Brian David Johnson (previously) is the futurist and theorist who used design fiction to help the company think about how its products would work in the future (I wrote him a story about the painful death of passwords).
Now, Johnson has gone to Arizona State University to serve as "Futurist in Residence for spring 2016 at the Center for Science and the Imagination (CSI) and as a Professor of Practice in the School for the Future of Innovation in Society."
These are the programs that (among other things) midwifed the Hieroglyph Project and anthology, Neal Stephenson's brainchild to encourage visions of optimistic technological solutions to our future and present problems.
Johnson and ASU are well-matched, and I believe I actually introduced them to one another, so this is something that I'm awfully tickled about. Congrats to both!
Johnson will use his appointment at ASU to lead two exciting projects of great public interest designed to ignite new conversations about the future we're building together:
• The Future of the American Dream Project takes the methods and perspectives Johnson has honed as a technological futurist and applies them to an issue that everyone has a strong opinion about. He asks: What's the future of the American Dream? How are our definitions of the American Dream changing? How do diverse groups of people imagine the American Dream, and how can we reimagine it as a more inclusive concept? How will changes in economics, education and technology lead to new American Dreams? Johnson will tap into ASU's expansive global network, deep community connections, talented student population and interdisciplinary research enterprise to explore these and other questions through interviews, field trips, town halls, videos, podcasts and more.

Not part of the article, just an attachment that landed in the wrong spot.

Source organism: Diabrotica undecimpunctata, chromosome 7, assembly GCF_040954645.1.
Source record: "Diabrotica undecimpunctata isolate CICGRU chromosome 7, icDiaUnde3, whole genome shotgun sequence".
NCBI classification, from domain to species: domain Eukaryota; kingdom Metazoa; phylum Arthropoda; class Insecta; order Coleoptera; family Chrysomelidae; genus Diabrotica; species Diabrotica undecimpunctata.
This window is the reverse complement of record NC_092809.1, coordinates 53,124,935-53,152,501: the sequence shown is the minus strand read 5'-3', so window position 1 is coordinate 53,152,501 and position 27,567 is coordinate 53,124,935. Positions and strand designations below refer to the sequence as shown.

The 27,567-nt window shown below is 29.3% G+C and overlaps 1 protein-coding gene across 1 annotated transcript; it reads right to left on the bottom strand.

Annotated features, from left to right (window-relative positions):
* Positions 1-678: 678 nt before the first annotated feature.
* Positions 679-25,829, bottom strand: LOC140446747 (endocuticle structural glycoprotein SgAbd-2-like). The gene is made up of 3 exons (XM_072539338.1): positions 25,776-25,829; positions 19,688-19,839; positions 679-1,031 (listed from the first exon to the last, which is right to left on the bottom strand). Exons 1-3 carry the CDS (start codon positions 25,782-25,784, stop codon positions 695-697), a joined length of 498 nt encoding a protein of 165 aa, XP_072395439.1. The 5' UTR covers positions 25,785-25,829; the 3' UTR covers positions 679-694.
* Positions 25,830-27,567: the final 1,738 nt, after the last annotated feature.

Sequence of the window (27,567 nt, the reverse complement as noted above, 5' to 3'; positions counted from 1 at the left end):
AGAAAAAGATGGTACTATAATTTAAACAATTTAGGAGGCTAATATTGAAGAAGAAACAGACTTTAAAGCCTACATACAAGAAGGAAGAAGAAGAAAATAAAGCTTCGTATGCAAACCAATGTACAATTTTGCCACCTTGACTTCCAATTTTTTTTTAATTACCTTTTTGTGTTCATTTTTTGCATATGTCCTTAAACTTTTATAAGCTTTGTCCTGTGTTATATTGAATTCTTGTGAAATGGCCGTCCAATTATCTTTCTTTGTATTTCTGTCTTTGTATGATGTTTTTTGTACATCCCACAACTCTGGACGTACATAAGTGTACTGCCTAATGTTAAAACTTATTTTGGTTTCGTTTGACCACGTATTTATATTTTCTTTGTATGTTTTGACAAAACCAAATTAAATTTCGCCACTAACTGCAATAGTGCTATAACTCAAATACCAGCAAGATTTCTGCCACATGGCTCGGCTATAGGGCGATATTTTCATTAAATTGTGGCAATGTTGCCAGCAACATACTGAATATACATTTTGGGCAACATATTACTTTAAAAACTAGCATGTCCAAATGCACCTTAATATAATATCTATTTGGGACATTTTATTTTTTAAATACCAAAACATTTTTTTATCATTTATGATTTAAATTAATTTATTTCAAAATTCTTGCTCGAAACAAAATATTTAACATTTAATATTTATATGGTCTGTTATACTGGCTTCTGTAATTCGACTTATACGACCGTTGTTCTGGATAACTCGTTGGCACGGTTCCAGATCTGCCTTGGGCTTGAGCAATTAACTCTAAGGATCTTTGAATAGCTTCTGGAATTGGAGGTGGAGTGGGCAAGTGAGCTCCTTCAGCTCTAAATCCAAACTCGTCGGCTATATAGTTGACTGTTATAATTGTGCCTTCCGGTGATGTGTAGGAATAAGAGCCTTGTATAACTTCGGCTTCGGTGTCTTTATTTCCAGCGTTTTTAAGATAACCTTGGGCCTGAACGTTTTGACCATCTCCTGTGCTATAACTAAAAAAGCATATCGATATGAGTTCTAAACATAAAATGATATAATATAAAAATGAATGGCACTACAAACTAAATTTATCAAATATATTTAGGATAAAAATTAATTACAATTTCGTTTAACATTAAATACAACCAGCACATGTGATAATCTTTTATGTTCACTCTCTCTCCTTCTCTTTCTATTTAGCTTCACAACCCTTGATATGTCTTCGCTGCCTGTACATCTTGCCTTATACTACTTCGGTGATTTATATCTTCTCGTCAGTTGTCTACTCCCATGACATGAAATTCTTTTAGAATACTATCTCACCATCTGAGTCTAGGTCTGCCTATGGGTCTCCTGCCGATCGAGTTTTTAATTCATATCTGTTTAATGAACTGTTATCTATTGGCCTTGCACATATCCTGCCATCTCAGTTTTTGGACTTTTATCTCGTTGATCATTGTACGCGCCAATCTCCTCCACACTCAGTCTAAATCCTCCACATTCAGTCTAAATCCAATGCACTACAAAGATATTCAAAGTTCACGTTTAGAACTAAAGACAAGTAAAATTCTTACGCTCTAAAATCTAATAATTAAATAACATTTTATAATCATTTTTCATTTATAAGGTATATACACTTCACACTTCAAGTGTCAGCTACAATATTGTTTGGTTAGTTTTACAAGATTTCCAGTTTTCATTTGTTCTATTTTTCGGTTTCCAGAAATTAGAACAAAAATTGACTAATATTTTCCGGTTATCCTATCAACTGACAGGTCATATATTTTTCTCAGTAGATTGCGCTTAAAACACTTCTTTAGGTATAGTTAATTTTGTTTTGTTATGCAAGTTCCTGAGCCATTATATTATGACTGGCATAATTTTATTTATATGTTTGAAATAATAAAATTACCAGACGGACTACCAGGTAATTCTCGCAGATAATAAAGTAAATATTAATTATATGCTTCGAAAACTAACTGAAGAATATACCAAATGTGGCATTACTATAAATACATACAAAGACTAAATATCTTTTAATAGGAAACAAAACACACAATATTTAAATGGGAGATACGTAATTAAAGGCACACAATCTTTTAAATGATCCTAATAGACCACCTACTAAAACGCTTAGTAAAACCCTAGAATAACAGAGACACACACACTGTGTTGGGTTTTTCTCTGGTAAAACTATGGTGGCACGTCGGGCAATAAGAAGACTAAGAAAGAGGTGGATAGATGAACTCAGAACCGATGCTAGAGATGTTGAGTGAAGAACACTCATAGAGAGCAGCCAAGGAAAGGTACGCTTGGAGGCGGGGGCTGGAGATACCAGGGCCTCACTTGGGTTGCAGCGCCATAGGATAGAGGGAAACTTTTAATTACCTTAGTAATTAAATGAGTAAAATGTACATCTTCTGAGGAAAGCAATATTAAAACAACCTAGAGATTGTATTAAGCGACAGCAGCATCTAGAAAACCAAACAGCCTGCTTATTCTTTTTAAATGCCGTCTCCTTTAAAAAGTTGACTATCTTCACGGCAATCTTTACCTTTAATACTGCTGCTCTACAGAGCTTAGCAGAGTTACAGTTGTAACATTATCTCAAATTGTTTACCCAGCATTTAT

• 21st Century Robot aspires to get a programmable, humanoid, 3-D-printed, custom-built robot into the hands of every kid. Based on Johnson's 2014 book "21st Century Robot," the project is built on open-source hardware and software and features an easy-to-use app system, so kids and less experienced users can create robots who sing, tell jokes and run away from loud noises — in short, robots with personalities, and robots who reflect the personalities of their creators.